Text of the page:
Gran Turismo 5 Includes Pretty Much Every Past GT Track (and They’re Drivable)

No, your eyes do not deceive you. We’re talking about a game that’s fast approaching its ninth birthday. That’s because, thanks to a recent discovery in the community, it’s suddenly gained a huge number of tracks.

Gran Turismo 5 had a rather protracted development cycle. Polyphony Digital had begun the PlayStation 3 generation with plans for a hi-def take on GT4. At some point this changed, and the team would eventually release GT5 in 2010. Controversially, it included two distinct tiers of car models: Premiums, which were from-the-ground-up models with full interiors; and Standards, models ported over from the PS2 era.

This approach extended to tracks too — even if it didn’t use the Premium/Standard categories. Some classic tracks returned in largely the same state players may have remembered them from GT4. Nonetheless, others fell by the wayside. Seattle Circuit, Citta di Aria, Grand Canyon; the list goes on.

Crafty members of the community have been digging through the game’s files and found all those discarded classics. What’s more, GT3 tracks are in there too, and even the PS1-era Pikes Peak track! Waiting for Polyphony to make good on the exclusive license for the Race to the Clouds? Well now you could revisit the first time the team recreated it in the digital realm:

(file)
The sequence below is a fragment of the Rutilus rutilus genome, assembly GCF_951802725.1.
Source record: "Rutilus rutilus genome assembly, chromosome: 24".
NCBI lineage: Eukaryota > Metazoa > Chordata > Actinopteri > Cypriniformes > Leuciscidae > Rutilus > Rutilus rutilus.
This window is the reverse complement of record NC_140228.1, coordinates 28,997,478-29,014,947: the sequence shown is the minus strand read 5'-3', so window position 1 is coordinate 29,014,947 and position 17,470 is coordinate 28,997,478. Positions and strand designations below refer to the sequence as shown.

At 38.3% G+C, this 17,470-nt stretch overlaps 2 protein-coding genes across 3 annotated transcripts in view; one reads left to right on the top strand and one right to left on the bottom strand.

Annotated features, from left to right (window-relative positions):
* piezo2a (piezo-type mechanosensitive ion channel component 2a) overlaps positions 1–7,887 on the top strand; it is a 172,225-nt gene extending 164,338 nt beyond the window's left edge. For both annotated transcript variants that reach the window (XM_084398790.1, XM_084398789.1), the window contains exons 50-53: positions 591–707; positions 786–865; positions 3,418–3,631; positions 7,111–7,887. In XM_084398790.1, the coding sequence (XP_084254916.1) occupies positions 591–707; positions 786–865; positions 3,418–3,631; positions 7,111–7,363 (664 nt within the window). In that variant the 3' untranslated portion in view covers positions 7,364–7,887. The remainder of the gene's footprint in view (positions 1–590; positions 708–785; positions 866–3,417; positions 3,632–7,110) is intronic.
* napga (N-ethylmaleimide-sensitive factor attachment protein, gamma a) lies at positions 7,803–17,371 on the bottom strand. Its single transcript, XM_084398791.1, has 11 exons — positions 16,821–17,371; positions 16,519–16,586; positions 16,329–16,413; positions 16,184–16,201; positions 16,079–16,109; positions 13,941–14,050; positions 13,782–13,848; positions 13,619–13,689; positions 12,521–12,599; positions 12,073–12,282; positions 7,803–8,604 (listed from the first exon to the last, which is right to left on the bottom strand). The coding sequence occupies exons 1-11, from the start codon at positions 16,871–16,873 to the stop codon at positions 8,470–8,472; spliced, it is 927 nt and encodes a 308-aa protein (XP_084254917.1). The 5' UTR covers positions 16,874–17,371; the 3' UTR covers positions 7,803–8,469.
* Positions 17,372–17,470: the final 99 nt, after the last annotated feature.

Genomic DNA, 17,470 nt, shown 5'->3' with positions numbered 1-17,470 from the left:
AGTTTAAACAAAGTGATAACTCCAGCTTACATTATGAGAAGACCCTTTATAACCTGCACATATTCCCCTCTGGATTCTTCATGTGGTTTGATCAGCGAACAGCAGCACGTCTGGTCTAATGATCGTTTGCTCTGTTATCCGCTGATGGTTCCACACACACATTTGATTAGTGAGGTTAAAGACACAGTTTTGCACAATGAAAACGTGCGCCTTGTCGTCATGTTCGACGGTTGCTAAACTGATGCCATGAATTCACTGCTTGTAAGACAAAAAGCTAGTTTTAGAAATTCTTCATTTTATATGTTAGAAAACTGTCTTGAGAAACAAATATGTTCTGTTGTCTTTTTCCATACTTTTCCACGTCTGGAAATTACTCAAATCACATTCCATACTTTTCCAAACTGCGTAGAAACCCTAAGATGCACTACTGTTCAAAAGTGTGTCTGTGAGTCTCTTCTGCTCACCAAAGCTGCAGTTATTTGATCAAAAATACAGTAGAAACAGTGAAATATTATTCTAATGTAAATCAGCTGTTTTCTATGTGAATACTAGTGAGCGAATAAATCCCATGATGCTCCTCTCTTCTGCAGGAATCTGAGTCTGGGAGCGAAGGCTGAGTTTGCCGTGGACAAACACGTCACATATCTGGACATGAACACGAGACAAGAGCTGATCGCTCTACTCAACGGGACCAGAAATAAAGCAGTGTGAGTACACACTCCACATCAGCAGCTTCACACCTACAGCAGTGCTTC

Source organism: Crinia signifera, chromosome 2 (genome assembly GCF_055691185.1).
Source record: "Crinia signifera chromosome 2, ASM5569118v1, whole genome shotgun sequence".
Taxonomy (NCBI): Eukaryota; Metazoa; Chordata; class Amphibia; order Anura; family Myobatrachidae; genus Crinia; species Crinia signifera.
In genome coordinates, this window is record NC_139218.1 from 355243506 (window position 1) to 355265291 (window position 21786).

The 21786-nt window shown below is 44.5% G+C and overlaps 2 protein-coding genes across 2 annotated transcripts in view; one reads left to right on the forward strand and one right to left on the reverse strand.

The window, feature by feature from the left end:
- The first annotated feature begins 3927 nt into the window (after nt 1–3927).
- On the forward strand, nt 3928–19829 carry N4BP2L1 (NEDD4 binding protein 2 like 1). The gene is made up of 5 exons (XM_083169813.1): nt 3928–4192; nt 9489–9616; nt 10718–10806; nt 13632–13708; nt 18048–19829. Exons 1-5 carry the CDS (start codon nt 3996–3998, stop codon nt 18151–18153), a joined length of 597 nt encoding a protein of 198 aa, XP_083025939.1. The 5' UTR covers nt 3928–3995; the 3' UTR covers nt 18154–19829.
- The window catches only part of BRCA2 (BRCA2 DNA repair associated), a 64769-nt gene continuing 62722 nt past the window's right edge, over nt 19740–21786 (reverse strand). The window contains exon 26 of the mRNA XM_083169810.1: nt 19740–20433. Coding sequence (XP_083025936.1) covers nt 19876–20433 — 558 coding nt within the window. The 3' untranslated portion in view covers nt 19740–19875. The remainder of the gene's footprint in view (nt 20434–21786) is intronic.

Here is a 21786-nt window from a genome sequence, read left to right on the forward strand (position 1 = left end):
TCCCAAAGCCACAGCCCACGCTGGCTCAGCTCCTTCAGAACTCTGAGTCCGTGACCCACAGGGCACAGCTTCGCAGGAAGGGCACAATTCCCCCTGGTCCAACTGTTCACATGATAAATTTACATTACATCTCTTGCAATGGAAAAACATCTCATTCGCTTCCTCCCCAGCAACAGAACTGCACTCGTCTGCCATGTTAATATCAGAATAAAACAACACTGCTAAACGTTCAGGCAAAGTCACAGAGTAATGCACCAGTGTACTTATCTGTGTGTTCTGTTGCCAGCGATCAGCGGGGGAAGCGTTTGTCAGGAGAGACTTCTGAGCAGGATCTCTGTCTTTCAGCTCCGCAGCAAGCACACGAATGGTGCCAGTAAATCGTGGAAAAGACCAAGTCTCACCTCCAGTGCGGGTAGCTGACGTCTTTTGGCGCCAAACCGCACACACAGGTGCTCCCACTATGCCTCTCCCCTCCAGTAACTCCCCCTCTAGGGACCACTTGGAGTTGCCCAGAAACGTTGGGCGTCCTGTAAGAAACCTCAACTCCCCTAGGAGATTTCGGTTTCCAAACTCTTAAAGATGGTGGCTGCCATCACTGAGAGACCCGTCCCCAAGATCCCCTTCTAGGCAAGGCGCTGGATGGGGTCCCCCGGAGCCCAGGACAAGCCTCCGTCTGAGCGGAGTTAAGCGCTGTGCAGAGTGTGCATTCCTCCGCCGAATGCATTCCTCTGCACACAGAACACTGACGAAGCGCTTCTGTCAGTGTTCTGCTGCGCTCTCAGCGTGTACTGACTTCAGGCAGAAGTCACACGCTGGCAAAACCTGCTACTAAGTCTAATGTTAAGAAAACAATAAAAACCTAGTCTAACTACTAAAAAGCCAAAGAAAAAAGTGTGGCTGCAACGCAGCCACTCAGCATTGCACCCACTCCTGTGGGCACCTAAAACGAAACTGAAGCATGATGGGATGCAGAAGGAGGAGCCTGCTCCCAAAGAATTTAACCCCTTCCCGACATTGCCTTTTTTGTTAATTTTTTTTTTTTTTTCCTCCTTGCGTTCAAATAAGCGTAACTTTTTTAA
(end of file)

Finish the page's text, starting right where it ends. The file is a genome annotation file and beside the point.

The method to experience these tracks is what we’ll call… “unofficial”. To boil it down, it involves tricking the game into thinking it’s loading one track, when it’s actually loading one of the hidden circuits. With the GT5 online servers switching off years ago, this doesn’t hurt any players, but does allow for fans to experience old tracks with cars they’ve never been able to before. For example, here’s Seattle, courtesy of GTPlanet member TheAdmiester:

Most of the GT4-era tracks appear to come from GT PSP, judging by the billboard resolutions. There are other surprises too, like the afore-mentioned tracks from GT3. A circular test track from that game’s license tests makes the cut, as does the infamous Complex String — seemingly air-lifted to the Eiger region:

Naturally, as content that was never included in any official release, these tracks have some rough edges. Shadows don’t always work, colors may be off, and in the case of Pikes Peak, entire chunks of land will disappear.

Perhaps one of the strangest discoveries isn’t a track at all. GTPlanet member elston87 has found wedding cars:

These celebratory rides have never shown up anywhere before. Neither has the DB9 Volante, for that matter.

You can check out a sampling of all the discoveries in the gallery below. Be sure to keep an eye on the dedicated forum thread to see what else the community digs up!

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